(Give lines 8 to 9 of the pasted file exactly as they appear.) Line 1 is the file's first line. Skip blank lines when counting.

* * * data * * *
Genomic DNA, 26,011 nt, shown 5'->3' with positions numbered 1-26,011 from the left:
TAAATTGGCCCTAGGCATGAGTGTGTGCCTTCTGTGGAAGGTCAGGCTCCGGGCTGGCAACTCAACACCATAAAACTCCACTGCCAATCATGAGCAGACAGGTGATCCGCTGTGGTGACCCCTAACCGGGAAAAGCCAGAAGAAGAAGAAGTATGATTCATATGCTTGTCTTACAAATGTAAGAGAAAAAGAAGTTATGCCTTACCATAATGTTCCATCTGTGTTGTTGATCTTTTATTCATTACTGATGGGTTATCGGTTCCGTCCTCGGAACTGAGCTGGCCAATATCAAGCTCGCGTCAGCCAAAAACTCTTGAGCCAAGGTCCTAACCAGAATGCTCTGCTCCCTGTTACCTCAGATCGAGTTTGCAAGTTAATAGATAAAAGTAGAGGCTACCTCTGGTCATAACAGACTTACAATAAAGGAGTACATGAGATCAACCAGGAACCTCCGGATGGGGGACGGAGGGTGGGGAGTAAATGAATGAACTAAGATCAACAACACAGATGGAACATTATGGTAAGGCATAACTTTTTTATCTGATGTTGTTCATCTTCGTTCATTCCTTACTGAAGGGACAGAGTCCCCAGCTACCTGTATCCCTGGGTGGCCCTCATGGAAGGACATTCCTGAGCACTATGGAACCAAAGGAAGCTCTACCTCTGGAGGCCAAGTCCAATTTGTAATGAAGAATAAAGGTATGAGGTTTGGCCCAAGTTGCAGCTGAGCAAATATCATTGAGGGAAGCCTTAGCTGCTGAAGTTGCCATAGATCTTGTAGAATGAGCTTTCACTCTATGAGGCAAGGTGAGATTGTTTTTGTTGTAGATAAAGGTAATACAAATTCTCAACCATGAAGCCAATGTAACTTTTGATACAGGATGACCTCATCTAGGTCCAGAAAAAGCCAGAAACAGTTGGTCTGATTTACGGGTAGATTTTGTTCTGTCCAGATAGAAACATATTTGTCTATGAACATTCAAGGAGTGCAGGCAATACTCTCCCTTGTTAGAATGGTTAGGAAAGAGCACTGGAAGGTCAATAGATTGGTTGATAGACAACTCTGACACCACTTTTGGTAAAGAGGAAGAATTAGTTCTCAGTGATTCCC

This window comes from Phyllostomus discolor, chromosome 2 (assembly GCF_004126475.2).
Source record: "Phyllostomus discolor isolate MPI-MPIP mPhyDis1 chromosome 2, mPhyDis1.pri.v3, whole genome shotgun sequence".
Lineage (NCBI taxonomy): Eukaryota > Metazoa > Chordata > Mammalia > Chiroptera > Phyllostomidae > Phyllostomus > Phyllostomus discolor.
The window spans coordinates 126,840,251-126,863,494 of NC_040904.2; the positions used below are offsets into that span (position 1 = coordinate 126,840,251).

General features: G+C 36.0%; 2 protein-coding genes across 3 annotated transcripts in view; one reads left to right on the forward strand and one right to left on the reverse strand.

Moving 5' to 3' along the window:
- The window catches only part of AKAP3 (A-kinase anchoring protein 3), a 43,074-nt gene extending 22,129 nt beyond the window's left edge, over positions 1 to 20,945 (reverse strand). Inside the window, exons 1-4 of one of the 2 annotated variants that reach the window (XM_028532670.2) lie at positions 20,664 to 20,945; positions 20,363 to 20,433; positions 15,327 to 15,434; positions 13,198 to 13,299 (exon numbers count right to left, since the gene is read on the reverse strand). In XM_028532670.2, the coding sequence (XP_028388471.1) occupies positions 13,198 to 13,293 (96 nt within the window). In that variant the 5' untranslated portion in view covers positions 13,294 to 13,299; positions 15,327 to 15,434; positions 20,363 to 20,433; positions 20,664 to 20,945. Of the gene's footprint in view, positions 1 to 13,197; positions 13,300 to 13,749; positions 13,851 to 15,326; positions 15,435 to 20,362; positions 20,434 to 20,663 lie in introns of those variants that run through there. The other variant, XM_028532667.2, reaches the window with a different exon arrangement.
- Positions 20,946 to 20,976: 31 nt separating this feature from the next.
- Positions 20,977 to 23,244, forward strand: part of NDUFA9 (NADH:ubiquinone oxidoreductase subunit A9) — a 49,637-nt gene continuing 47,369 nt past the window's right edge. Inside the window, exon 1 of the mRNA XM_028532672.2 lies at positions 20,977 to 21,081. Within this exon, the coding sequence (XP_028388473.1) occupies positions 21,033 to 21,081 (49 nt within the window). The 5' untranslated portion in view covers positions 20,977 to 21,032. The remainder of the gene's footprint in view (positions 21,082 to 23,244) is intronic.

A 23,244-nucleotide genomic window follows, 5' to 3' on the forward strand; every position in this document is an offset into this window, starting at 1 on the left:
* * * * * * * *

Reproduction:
Moving 5' to 3' along the window:
- The window catches only part of AKAP3 (A-kinase anchoring protein 3), a 43,074-nt gene extending 22,129 nt beyond the window's left edge, over positions 1 to 20,945 (reverse strand). Inside the window, exons 1-4 of one of the 2 annotated variants that reach the window (XM_028532670.2) lie at positions 20,664 to 20,945; positions 20,363 to 20,433; positions 15,327 to 15,434; positions 13,198 to 13,299 (exon numbers count right to left, since the gene is read on the reverse strand). In XM_028532670.2, the coding sequence (XP_028388471.1) occupies positions 13,198 to 13,293 (96 nt within the window). In that variant the 5' untranslated portion in view covers positions 13,294 to 13,299; positions 15,327 to 15,434; positions 20,363 to 20,433; positions 20,664 to 20,945. Of the gene's footprint in view, positions 1 to 13,197; positions 13,300 to 13,749; positions 13,851 to 15,326; positions 15,435 to 20,362; positions 20,434 to 20,663 lie in introns of those variants that run through there. The other variant, XM_028532667.2, reaches the window with a different exon arrangement.